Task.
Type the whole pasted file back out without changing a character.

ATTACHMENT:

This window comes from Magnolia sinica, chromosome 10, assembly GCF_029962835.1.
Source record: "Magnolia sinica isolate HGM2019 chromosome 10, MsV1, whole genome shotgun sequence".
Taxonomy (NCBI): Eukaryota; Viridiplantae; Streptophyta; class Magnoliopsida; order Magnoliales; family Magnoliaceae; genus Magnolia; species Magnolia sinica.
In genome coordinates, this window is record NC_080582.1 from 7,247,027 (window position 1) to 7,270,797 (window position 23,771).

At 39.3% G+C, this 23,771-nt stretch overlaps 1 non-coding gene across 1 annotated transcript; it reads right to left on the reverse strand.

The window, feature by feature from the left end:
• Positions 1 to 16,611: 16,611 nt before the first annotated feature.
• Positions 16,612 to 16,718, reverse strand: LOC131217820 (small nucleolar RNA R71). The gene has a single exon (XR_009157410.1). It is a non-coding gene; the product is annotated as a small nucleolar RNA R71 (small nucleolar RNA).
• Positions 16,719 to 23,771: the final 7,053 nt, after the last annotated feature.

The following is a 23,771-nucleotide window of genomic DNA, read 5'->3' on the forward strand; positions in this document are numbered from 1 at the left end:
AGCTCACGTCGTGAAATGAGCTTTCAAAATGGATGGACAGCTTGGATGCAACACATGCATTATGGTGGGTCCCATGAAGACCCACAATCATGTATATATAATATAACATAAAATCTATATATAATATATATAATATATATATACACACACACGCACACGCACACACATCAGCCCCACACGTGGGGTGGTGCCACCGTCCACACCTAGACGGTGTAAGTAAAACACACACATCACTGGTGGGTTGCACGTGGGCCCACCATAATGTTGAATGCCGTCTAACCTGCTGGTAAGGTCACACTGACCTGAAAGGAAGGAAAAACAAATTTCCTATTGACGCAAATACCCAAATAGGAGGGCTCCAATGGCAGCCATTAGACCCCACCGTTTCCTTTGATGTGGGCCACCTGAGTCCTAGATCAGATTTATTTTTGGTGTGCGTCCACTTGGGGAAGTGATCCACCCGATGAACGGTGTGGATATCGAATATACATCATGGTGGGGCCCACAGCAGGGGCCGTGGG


This window comes from Magnolia sinica, chromosome 10, assembly GCF_029962835.1.
Source record: "Magnolia sinica isolate HGM2019 chromosome 10, MsV1, whole genome shotgun sequence".
Taxonomy (NCBI): Eukaryota; Viridiplantae; Streptophyta; class Magnoliopsida; order Magnoliales; family Magnoliaceae; genus Magnolia; species Magnolia sinica.
In genome coordinates, this window is record NC_080582.1 from 7,247,027 (window position 1) to 7,270,797 (window position 23,771).

At 39.3% G+C, this 23,771-nt stretch overlaps 1 non-coding gene across 1 annotated transcript; it reads right to left on the reverse strand.

The window, feature by feature from the left end:
• Positions 1 to 16,611: 16,611 nt before the first annotated feature.
• Positions 16,612 to 16,718, reverse strand: LOC131217820 (small nucleolar RNA R71). The gene has a single exon (XR_009157410.1). It is a non-coding gene; the product is annotated as a small nucleolar RNA R71 (small nucleolar RNA).
• Positions 16,719 to 23,771: the final 7,053 nt, after the last annotated feature.

The following is a 23,771-nucleotide window of genomic DNA, read 5'->3' on the forward strand; positions in this document are numbered from 1 at the left end:
AGCTCACGTCGTGAAATGAGCTTTCAAAATGGATGGACAGCTTGGATGCAACACATGCATTATGGTGGGTCCCATGAAGACCCACAATCATGTATATATAATATAACATAAAATCTATATATAATATATATAATATATATATACACACACACGCACACGCACACACATCAGCCCCACACGTGGGGTGGTGCCACCGTCCACACCTAGACGGTGTAAGTAAAACACACACATCACTGGTGGGTTGCACGTGGGCCCACCATAATGTTGAATGCCGTCTAACCTGCTGGTAAGGTCACACTGACCTGAAAGGAAGGAAAAACAAATTTCCTATTGACGCAAATACCCAAATAGGAGGGCTCCAATGGCAGCCATTAGACCCCACCGTTTCCTTTGATGTGGGCCACCTGAGTCCTAGATCAGATTTATTTTTGGTGTGCGTCCACTTGGGGAAGTGATCCACCCGATGAACGGTGTGGATATCGAATATACATCATGGTGGGGCCCACAGCAGGGGCCGTGGG